Yesterday (May 18, 2016) Martha Stewart took to Facebook Live and showed people how to make a shrimp cocktail.  It went like this:

Martha is LIVE demonstrating how to prepare a Perfect Shrimp Cocktail and answering all your questions.

Posted by Martha Stewart on Wednesday, May 18, 2016

Here’s a link to the video if you need it.

Let’s break it down:

  • Several thousand people tuned in live to her event.  22 hours later, 150,000+ have watched the video, 6,000 people have reacted to it, 3,000+ have commented, and it’s been shared 800 times.
  • She delivered useful, valuable, topical how-to content to her audience.
  • She took questions in real time and adjusted her content on the fly to accommodate them.  “What’s a good rule of thumb for shrimp per guest?”  Besides the obvious value here, it creates significant delight for her audience to be interacting with her.
  • It seems clear the the technology used here was a smartphone.  Period. Which reminds me, if you’re interested in shooting awesome video with your smartphone I have a course you might enjoy.

More nuanced insights:

  • Martha Stewart is a pro.  Unfazed by technical, logistical, or performance stutters.  A career in front of a camera has of course made this second nature – it’s her job – but her poise, ease, and comfort are something to emulate.
  • She has somebody else managing Facebook while she manages her lesson.  It lets her concentrate on what she’s doing while still interacting with her audience.
  • This is the future of television.  Or what television could have been.  Far beyond the “second screen” of Twitter or Facebook activity sitting secondary to isolated broadcast, this makes a cooking show interactive.  In a few short months it’ll be quaint that I found this impressive, like when we first “pinch-to-zoom” photos on our smartphones and said “whoah.”  This kind of broadcast will be commonplace.  Look for somebody to do a “choose your own adventure” short film where the audience gets to impact what the hero does next.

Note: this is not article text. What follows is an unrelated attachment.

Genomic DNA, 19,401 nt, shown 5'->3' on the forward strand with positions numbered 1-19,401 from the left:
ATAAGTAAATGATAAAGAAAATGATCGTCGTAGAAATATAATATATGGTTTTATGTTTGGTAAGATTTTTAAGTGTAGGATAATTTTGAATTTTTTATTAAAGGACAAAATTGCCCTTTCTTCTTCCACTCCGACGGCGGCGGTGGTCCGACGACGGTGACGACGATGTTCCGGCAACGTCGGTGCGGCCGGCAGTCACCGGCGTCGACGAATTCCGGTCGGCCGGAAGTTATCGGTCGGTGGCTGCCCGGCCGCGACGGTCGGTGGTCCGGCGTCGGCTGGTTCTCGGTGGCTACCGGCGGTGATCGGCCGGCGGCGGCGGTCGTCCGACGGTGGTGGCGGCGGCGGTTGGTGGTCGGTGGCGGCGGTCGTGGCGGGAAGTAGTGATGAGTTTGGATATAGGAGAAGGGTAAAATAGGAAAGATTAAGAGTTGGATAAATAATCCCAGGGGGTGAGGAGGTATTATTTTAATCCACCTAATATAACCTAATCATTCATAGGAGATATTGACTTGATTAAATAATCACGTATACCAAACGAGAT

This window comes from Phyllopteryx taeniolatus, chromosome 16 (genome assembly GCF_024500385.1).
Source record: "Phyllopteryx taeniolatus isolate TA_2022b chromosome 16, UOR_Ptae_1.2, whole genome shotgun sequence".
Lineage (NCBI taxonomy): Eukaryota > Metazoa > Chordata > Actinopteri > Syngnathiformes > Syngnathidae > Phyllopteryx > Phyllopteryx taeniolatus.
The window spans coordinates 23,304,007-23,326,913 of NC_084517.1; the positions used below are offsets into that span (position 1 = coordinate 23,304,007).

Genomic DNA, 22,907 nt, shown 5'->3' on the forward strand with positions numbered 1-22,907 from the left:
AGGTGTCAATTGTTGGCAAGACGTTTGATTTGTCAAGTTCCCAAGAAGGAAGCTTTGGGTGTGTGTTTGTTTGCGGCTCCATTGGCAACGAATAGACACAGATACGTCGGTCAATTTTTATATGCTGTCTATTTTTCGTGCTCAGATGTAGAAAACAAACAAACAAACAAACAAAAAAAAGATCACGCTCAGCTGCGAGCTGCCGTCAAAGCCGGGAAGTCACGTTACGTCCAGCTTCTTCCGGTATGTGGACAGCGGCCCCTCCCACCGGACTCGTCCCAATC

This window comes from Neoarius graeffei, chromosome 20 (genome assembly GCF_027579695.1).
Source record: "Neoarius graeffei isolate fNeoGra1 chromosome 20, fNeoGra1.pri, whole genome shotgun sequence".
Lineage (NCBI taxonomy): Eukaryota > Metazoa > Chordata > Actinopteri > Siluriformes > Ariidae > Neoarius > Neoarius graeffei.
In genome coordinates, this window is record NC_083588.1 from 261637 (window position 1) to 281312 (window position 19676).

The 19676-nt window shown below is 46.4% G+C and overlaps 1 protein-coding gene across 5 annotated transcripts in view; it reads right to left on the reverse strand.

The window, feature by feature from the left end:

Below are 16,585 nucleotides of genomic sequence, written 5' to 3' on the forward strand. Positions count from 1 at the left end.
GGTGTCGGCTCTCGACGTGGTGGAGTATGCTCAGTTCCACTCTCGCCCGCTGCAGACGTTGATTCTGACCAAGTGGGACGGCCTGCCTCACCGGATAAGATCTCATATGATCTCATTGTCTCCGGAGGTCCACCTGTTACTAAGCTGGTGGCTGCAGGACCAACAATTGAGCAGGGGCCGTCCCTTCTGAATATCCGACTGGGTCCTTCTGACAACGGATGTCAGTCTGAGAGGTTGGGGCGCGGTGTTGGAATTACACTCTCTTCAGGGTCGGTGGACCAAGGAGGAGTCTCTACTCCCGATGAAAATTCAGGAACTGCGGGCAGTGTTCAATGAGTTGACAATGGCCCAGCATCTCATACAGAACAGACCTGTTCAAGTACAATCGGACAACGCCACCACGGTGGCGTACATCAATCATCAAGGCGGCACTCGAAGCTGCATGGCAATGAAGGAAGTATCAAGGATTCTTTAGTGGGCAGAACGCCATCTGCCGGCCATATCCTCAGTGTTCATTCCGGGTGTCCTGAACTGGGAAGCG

You can leverage this same potential and power.

  • With one client, we’re exploring the idea of having a webinar, and then continuing the webinar with Facebook Live “after show” for those that can join us for a more intimate experience.
  • Make your how-to videos that I spoke about in this post a LIVE event, and then embed them on your site for later viewing by others.
  • Include a Call to Action at the end of your videos to extend the potential relationship.
  • Give your audience a few choices on what they’d like to see you cover next time and begin creating content that’s directly attached to your value proposition as defined by your audience or customers.

Facebook Live can be an interesting, meaningful, powerful vehicle for your content strategy and can amplify so much of what you might already be doing with screencasts, how-to video production, webinars or learning content.  I don’t know much about Martha Stewart and I’m no fan of seafood, but Martha knows how to *takes off glasses* cook up some great content.

Here’s what I’d like you to do next:

It doesn’t have to be Facebook, but think about some unique ways you can engage with your audience. Twitter has live events, YouTube does too. Or consider a webinar. Something that lets people engage, interact, communicate and learn from you and your expertise.

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